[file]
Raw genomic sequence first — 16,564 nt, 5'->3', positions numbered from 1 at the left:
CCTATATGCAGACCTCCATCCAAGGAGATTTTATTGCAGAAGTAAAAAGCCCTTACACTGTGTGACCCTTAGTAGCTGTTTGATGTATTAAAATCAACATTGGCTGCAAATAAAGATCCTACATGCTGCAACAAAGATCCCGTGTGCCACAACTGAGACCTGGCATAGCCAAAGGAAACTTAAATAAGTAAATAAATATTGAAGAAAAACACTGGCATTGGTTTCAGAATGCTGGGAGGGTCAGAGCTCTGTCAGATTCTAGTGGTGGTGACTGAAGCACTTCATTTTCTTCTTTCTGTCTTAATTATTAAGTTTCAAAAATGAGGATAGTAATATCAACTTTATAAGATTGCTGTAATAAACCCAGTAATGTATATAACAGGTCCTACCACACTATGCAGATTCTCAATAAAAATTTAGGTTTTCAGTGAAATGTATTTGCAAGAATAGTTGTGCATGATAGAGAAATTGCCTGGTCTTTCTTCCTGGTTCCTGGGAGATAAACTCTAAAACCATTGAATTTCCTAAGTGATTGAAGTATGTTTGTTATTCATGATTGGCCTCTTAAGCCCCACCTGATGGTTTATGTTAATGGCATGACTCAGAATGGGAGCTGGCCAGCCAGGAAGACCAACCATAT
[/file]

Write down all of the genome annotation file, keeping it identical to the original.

Raw genomic sequence first — 16,564 nt, 5'->3', positions numbered from 1 at the left:
CCTATATGCAGACCTCCATCCAAGGAGATTTTATTGCAGAAGTAAAAAGCCCTTACACTGTGTGACCCTTAGTAGCTGTTTGATGTATTAAAATCAACATTGGCTGCAAATAAAGATCCTACATGCTGCAACAAAGATCCCGTGTGCCACAACTGAGACCTGGCATAGCCAAAGGAAACTTAAATAAGTAAATAAATATTGAAGAAAAACACTGGCATTGGTTTCAGAATGCTGGGAGGGTCAGAGCTCTGTCAGATTCTAGTGGTGGTGACTGAAGCACTTCATTTTCTTCTTTCTGTCTTAATTATTAAGTTTCAAAAATGAGGATAGTAATATCAACTTTATAAGATTGCTGTAATAAACCCAGTAATGTATATAACAGGTCCTACCACACTATGCAGATTCTCAATAAAAATTTAGGTTTTCAGTGAAATGTATTTGCAAGAATAGTTGTGCATGATAGAGAAATTGCCTGGTCTTTCTTCCTGGTTCCTGGGAGATAAACTCTAAAACCATTGAATTTCCTAAGTGATTGAAGTATGTTTGTTATTCATGATTGGCCTCTTAAGCCCCACCTGATGGTTTATGTTAATGGCATGACTCAGAATGGGAGCTGGCCAGCCAGGAAGACCAACCATAT